Second Starbucks Location Unionizes as Union Wave Sweeps Stores Across the US

Starbucks workers successfully unionized another location on Monday. The Genesee Street store in Buffalo (New York) is now the second corporate-owned Starbucks store to form a union.

After reviewing ballots that had been disputed, the National Labor Relations Board certified the results of the Genesee Street store in Buffalo. The final count was 15 to 9In favor of unionization

After A month of deliberationThe NLRB ruled against the inclusion in ballots of employees from another store. The ballots were used by the company to attempt to pack the vote. Camp Street, a third Buffalo-area store, voted against unionization. However, Starbucks Workers United is disputing these results.

Workers at Genesee Street celebrated the news. “Words cannot describe how we are feeling right now,” Genesee Street shift supervisor Caroline Lerczak told WGRZ. “After months of anti-union meetings, intimidation tactics, and intense pressure to vote ‘no’, we can finally say we won our union. I would love to see Starbucks show some accountability for their actions and come to the bargaining table to negotiate with us now.”

The company waged a vigorous union-busting campaign against the workers. sent executivesBuffalo to intimidate employees. The company also took drastic measures like Unionizing stores closed This is apparently temporary to make unionizing harder. This is in spite of the organizing workers requesting that the company follow Starbucks Workers United’s “Fair Election Principles” that ask the company not to interfere with unionization.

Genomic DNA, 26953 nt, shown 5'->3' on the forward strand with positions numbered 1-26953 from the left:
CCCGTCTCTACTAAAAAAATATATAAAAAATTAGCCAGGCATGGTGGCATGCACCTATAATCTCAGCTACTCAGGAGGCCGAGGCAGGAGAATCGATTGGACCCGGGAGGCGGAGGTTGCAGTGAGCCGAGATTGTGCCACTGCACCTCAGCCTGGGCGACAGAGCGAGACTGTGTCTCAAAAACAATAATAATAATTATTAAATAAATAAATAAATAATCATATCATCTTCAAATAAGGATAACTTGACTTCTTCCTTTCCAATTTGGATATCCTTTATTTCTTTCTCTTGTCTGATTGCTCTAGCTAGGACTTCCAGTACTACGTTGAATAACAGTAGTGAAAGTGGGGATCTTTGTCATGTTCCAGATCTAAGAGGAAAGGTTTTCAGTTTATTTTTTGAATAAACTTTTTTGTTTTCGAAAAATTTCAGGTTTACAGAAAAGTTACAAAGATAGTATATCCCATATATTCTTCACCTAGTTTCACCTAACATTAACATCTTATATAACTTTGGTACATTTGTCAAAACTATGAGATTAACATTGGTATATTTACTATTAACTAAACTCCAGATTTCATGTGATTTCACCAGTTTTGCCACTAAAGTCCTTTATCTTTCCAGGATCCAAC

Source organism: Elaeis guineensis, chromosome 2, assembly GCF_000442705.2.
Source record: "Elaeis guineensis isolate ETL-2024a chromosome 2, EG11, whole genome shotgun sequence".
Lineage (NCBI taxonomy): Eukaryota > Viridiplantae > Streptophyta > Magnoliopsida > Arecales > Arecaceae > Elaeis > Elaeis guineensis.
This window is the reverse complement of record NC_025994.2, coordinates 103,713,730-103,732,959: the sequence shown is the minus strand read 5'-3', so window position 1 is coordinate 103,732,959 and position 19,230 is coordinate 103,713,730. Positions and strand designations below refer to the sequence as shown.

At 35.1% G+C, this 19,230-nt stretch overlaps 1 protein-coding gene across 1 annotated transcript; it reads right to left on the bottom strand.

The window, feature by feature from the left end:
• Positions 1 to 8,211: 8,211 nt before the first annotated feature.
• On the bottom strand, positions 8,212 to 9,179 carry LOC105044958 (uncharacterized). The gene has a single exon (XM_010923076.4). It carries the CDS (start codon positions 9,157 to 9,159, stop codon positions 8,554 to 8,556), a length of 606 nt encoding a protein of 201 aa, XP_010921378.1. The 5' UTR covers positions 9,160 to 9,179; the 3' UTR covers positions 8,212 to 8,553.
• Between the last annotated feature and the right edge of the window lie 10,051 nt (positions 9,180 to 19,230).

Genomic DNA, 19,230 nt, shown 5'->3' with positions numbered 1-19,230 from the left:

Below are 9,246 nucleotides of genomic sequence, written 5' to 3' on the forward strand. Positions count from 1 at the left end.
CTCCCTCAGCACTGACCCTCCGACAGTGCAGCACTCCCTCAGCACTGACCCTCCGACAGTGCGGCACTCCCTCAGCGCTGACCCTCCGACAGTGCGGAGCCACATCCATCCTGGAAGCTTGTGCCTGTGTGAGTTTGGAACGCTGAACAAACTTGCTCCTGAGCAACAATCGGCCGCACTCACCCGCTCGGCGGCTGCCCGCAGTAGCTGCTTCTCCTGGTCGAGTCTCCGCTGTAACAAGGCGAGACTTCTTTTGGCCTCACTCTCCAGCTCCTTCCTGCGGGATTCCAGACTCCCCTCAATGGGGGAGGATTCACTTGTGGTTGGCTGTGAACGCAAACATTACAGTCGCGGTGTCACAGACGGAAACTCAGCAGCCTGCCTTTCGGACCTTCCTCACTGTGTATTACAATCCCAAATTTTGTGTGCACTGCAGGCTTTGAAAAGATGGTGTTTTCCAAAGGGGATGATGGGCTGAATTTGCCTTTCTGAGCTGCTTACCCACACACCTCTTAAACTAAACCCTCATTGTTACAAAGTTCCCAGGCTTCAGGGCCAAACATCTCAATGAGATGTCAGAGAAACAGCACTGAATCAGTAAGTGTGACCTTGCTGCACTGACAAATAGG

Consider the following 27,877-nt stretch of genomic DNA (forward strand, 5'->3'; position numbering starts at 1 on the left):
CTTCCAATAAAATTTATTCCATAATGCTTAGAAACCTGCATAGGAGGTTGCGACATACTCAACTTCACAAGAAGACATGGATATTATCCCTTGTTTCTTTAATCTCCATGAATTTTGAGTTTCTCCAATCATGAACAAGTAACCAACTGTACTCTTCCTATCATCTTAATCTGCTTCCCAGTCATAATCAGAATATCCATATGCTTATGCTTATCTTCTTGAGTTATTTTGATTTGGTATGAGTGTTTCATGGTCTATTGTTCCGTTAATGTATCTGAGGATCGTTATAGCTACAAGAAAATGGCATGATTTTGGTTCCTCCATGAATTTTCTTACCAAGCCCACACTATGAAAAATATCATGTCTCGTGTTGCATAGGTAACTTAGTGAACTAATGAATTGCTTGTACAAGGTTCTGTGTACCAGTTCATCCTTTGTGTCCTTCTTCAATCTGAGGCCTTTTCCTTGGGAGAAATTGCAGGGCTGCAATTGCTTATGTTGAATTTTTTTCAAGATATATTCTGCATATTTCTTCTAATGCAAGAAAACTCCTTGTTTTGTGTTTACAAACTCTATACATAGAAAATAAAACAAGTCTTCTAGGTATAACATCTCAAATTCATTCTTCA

The company is now participating in union campaigns in other stores. It appears to beThe company is shifting its anti-union tactics elsewhere. Workers at Depew, Buffalo, a unionizing location, claimed that the company had deliberately scheduled workers erratically in order to disrupt organizing efforts and destabilize employees by forcing them to work irregular hours.

According to reports, the company also created unsafe working conditions By overstaffing, which doesn’t allow frontline workers to distance themselves from others in the face of yet another wave of coronavirus.

However, it may prove difficult for the company in large-scale union-busting campaigns at all stores due to the sheer volume of unionizing shops. Roughly 17 storesRecent months have seen more stores file to unionize than ever before Elmwood in Buffalo.

According to the union, Starbucks employees at the Hopewell, New Jersey, location are not eligible for overtime. were the latest to file. Three other stores filed unionization applications in recent days. Workers in Chicago, Cleveland, or Eugene, Oregon citing the company’s stated principles as reasons why executives should allow workers to organize.

Employees have pointed to poor working conditions – including understaffing issues and being forced to come in sick – as a reason to organize. Indeed, Elmwood workersProtesting unsafe COVID protocols, the union went on strike last Wednesday. According to a union member obtained by ViceOne barista at the location had tested positive.

“We believe that Starbucks should close our store and pay our partners until we can re-open safely and fully staffed, with those who have been exposed having the opportunity to isolate and stop the spread,” the letter read. “We are on strike until we believe it is safe to return to work.” The strike endedMonday